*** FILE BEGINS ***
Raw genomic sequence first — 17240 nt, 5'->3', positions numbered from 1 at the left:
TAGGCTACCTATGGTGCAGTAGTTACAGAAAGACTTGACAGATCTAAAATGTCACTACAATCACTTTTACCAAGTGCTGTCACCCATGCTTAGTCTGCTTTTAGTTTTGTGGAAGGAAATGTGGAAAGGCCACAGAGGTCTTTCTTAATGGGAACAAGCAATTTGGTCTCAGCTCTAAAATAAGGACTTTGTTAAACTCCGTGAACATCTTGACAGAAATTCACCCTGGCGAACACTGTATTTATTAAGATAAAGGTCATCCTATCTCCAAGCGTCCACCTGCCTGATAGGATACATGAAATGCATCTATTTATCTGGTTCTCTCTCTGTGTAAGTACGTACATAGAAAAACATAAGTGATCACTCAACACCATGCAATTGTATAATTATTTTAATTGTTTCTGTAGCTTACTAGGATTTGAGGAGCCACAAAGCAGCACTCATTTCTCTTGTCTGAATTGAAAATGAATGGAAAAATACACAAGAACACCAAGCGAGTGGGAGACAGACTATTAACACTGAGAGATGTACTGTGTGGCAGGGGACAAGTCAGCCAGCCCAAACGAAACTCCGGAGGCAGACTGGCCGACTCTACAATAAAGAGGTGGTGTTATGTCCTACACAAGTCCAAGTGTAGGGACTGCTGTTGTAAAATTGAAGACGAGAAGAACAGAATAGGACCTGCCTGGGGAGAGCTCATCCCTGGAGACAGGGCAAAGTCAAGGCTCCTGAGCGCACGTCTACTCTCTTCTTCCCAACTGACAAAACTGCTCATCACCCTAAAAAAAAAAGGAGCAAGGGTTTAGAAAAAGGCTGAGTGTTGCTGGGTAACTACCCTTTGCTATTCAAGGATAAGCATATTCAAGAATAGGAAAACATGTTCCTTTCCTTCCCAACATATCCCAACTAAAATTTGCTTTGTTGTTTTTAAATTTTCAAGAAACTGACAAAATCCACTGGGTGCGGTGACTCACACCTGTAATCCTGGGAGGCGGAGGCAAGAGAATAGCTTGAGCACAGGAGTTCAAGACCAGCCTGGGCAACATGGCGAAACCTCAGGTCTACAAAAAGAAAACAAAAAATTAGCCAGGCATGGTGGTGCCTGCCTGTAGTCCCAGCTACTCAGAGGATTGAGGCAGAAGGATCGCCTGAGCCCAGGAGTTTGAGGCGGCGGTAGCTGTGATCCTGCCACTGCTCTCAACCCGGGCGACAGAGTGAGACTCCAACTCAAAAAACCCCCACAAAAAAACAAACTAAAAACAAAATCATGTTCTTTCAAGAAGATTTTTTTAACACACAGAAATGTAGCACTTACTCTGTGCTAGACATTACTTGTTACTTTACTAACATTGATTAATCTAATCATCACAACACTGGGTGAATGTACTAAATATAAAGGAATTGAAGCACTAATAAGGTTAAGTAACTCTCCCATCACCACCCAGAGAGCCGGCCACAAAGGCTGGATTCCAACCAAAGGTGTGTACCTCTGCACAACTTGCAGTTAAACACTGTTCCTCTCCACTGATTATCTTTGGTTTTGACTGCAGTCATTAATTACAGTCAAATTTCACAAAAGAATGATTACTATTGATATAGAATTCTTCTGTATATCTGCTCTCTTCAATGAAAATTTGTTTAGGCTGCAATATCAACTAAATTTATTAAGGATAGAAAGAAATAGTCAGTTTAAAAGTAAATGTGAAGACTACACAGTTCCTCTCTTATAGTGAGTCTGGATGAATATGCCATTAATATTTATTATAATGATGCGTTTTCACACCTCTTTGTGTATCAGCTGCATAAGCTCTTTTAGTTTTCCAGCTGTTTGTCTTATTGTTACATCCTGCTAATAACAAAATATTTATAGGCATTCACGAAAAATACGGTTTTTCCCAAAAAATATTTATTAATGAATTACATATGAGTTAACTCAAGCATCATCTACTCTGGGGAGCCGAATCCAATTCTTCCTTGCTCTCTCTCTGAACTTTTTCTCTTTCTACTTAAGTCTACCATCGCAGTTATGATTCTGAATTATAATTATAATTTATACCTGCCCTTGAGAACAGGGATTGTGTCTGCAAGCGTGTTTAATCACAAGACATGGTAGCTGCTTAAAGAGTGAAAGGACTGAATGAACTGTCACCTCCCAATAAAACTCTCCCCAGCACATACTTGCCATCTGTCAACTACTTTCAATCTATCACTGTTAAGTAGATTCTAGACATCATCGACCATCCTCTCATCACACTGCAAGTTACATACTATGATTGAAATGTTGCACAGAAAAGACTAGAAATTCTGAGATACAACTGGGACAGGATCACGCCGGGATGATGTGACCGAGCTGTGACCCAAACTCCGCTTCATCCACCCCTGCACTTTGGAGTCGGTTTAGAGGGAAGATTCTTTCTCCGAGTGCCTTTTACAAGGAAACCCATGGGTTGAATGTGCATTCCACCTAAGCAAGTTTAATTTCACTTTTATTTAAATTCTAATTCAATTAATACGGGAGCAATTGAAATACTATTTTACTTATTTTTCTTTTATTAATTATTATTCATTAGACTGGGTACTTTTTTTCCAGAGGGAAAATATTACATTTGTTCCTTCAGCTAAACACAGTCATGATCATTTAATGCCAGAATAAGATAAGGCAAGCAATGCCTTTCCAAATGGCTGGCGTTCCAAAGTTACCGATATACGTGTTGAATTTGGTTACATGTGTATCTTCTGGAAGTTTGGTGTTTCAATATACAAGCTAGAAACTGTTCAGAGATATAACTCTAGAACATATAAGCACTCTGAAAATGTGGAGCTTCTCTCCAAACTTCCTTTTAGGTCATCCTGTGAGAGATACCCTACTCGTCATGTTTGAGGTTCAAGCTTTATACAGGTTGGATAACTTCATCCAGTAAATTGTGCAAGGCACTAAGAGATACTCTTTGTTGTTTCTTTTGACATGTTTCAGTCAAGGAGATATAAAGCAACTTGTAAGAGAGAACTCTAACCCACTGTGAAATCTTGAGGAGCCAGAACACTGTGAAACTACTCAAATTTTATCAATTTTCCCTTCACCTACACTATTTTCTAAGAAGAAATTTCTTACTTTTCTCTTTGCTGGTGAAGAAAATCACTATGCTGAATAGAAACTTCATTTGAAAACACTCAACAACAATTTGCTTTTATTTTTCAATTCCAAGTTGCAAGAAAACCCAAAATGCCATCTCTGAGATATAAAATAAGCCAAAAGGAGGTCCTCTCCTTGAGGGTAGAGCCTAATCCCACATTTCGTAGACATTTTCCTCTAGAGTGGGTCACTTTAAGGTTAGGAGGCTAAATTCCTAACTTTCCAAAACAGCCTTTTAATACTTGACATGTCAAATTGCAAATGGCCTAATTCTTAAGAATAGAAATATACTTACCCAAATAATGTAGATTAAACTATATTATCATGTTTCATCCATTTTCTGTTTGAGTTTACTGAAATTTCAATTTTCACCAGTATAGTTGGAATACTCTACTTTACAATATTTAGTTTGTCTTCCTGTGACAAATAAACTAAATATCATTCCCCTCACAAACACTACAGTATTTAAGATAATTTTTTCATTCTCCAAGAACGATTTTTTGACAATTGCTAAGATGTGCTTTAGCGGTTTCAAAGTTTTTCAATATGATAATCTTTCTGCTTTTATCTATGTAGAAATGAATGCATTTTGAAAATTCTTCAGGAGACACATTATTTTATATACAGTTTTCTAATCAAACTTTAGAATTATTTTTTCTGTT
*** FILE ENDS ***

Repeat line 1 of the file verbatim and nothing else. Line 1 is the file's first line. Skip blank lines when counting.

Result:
Raw genomic sequence first — 17240 nt, 5'->3', positions numbered from 1 at the left: